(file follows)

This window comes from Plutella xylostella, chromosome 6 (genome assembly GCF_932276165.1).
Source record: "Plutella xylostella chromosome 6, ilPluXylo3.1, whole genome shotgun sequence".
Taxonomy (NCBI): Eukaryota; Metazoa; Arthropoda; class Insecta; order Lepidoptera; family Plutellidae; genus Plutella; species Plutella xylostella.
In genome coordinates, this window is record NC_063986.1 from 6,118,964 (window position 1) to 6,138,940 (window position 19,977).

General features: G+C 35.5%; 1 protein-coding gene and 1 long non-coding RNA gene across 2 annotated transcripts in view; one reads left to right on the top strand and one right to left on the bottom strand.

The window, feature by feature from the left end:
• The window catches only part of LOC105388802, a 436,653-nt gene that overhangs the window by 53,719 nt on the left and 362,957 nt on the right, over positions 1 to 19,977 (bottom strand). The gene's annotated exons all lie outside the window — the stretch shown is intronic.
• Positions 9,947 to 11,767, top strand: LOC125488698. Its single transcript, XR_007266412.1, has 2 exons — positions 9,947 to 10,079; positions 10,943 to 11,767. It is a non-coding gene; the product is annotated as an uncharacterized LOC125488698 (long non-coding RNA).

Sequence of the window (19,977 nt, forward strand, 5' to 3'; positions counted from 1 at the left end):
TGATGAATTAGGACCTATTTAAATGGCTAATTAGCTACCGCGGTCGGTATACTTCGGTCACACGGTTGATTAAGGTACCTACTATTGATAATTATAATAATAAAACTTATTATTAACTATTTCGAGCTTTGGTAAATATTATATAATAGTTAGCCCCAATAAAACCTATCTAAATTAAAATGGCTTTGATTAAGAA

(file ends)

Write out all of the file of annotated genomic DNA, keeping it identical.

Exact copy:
This window comes from Plutella xylostella, chromosome 6 (genome assembly GCF_932276165.1).
Source record: "Plutella xylostella chromosome 6, ilPluXylo3.1, whole genome shotgun sequence".
Taxonomy (NCBI): Eukaryota; Metazoa; Arthropoda; class Insecta; order Lepidoptera; family Plutellidae; genus Plutella; species Plutella xylostella.
In genome coordinates, this window is record NC_063986.1 from 6,118,964 (window position 1) to 6,138,940 (window position 19,977).

General features: G+C 35.5%; 1 protein-coding gene and 1 long non-coding RNA gene across 2 annotated transcripts in view; one reads left to right on the top strand and one right to left on the bottom strand.

The window, feature by feature from the left end:
• The window catches only part of LOC105388802, a 436,653-nt gene that overhangs the window by 53,719 nt on the left and 362,957 nt on the right, over positions 1 to 19,977 (bottom strand). The gene's annotated exons all lie outside the window — the stretch shown is intronic.
• Positions 9,947 to 11,767, top strand: LOC125488698. Its single transcript, XR_007266412.1, has 2 exons — positions 9,947 to 10,079; positions 10,943 to 11,767. It is a non-coding gene; the product is annotated as an uncharacterized LOC125488698 (long non-coding RNA).

Sequence of the window (19,977 nt, forward strand, 5' to 3'; positions counted from 1 at the left end):
TGATGAATTAGGACCTATTTAAATGGCTAATTAGCTACCGCGGTCGGTATACTTCGGTCACACGGTTGATTAAGGTACCTACTATTGATAATTATAATAATAAAACTTATTATTAACTATTTCGAGCTTTGGTAAATATTATATAATAGTTAGCCCCAATAAAACCTATCTAAATTAAAATGGCTTTGATTAAGAA